Seyhmus Gokalp, the Turkish Medical Association’s coordinator for the southeast, says anxiety and a desire to leave is widespread among health professionals, whose frustration is further amplified by the security forces often obstructing and bullying medical personnel and patients.

“There are specific cases we have documented. In Lice, for instance, an 18-year-old pharmacy employee was brought wounded to hospital. The person accompanying him was beaten up and the injured person himself was threatened with death by members of the special forces, who also broke doors [in the hospital]. In Silvan, the special forces opened fire on a health clinic and six vehicles in the yard were burned,” Gokalp told Al-Monitor.

He added, “In Cukurca, only two doctors remain from the town’s six doctors. One stays on duty in the emergency room around the clock, while the other does the administrative work. Ambulances are unable to bring patients from [nearby] Hakkari. … In Nusaybin, 15 out of 30 doctors had taken leave as of early August. The number of physicians in the emergency room fell from eight to two.”

Because of the risks on rural roads, people in remote villages and towns are particularly affected. Gokalp warned that the disruption of vaccination programs for children in rural areas poses serious risks to public health. An emergency room doctor in Diyarbakir, meanwhile, told Al-Monitor on condition of anonymity that births in his hospital had fallen to around 35 per day from the usual average of 80 to 100, because the number of patients coming from rural areas has significantly decreased. In the emergency room, meanwhile, he is now seeing less than 50 patients per day, down from the usual average of 80.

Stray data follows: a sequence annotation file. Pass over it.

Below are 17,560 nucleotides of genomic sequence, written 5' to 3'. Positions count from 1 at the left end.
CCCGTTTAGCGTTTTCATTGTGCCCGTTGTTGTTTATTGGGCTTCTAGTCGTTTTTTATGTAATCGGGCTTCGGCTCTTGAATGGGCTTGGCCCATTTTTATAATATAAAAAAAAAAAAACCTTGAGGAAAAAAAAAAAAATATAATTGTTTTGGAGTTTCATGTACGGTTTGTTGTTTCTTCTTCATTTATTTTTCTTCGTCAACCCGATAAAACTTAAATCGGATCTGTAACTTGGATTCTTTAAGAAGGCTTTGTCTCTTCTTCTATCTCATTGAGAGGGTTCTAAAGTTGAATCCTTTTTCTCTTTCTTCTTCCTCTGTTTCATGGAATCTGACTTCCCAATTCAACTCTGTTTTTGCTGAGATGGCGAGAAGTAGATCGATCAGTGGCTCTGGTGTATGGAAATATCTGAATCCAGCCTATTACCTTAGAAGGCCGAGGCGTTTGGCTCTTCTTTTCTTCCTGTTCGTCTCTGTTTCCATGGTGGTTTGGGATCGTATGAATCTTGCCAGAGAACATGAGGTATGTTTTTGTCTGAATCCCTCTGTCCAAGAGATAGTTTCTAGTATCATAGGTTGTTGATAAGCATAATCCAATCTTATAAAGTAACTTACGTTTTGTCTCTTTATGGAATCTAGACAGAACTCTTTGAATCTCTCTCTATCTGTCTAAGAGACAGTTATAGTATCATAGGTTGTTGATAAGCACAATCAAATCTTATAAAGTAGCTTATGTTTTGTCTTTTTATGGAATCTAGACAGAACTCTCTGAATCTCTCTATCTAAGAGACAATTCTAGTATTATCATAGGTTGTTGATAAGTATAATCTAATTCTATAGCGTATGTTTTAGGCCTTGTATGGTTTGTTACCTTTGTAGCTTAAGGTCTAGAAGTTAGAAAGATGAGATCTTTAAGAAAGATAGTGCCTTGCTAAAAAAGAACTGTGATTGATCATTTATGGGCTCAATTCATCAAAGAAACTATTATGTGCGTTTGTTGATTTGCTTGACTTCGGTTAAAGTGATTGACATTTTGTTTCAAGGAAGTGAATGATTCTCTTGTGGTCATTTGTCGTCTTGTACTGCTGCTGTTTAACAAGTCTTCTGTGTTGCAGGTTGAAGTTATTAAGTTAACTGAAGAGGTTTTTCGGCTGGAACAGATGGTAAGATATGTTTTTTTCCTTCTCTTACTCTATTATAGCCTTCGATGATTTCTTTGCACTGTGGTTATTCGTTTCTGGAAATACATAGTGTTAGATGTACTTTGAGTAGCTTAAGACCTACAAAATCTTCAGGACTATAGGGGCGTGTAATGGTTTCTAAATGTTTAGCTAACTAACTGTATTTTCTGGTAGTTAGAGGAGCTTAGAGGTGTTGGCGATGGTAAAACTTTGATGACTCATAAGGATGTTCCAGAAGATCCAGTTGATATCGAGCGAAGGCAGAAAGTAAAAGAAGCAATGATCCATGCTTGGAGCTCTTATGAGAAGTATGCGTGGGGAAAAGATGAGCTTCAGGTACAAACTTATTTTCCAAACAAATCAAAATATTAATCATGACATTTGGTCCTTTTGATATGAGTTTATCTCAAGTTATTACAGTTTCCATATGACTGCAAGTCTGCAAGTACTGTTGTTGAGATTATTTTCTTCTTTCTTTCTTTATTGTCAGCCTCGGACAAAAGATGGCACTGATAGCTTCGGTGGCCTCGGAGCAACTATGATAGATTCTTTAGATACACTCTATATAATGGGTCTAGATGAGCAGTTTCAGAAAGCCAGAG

Gokalp urged the parties to the conflict to respect the Geneva Convention, which sets humanitarian standards for civilians and the wounded in conflict zones.

“The security forces in particular must end their pressure on medical workers. … We call on all parties, all armed forces and all who wield power in their hands to act in a way that facilitates the work of health workers,” he said. “We urge and plead with both sides: Whenever an ambulance enters a street, put your guns down; whenever you hear the siren of an ambulance, take your fingers off the trigger and wait for it to finish its job.”